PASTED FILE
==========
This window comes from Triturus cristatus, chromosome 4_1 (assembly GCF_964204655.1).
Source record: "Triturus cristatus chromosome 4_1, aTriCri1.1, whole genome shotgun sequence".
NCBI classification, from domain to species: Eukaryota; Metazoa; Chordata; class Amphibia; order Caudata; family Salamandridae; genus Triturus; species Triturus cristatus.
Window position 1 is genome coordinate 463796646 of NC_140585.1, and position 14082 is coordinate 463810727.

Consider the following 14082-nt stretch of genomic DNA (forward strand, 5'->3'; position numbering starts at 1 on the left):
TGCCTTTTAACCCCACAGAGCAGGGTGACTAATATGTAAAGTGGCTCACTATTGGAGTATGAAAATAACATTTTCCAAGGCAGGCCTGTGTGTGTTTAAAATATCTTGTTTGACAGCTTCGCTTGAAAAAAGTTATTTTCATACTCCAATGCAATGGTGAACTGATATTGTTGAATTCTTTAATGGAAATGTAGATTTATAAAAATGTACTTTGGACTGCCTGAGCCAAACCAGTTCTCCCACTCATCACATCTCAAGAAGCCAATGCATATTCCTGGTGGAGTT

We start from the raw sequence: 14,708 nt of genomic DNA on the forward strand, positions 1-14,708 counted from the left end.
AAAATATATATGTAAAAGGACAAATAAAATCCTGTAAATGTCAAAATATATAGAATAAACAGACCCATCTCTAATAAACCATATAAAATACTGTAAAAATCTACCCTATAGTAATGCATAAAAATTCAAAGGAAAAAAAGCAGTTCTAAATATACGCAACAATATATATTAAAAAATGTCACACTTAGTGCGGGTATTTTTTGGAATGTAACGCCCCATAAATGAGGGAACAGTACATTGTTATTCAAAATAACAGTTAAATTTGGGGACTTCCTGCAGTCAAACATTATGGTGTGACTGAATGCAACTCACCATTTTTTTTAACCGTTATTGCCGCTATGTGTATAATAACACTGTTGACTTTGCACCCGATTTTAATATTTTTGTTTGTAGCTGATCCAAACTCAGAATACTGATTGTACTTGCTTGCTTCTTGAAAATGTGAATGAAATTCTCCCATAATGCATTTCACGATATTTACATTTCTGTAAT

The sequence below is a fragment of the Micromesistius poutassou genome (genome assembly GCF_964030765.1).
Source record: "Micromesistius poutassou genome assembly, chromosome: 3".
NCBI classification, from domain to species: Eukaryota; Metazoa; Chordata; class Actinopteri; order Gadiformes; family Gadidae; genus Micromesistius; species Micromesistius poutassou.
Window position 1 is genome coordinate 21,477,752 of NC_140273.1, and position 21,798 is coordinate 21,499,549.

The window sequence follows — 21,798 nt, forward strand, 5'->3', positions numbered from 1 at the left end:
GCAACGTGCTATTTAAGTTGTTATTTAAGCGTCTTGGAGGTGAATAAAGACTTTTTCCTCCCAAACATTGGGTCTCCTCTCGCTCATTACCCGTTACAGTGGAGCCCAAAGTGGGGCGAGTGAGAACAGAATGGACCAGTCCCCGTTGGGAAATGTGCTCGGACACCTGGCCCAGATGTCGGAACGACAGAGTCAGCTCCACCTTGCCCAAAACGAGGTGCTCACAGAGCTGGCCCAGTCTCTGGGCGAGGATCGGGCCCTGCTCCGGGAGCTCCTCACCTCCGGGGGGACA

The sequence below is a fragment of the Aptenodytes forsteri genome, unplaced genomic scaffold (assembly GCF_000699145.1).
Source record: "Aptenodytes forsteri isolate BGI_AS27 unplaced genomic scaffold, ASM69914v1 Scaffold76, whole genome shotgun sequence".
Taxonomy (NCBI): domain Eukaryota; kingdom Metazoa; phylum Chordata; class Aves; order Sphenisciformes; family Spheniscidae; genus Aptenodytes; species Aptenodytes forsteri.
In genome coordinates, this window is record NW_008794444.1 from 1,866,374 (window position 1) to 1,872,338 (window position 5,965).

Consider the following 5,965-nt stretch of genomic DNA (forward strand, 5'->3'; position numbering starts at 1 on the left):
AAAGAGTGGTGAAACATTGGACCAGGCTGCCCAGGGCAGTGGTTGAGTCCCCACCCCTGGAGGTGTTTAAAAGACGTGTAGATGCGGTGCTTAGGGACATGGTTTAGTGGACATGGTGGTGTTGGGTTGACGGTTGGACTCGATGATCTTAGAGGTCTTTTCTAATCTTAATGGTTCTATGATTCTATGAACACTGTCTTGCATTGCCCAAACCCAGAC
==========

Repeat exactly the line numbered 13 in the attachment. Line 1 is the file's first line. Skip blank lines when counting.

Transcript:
The window sequence follows — 21,798 nt, forward strand, 5'->3', positions numbered from 1 at the left end: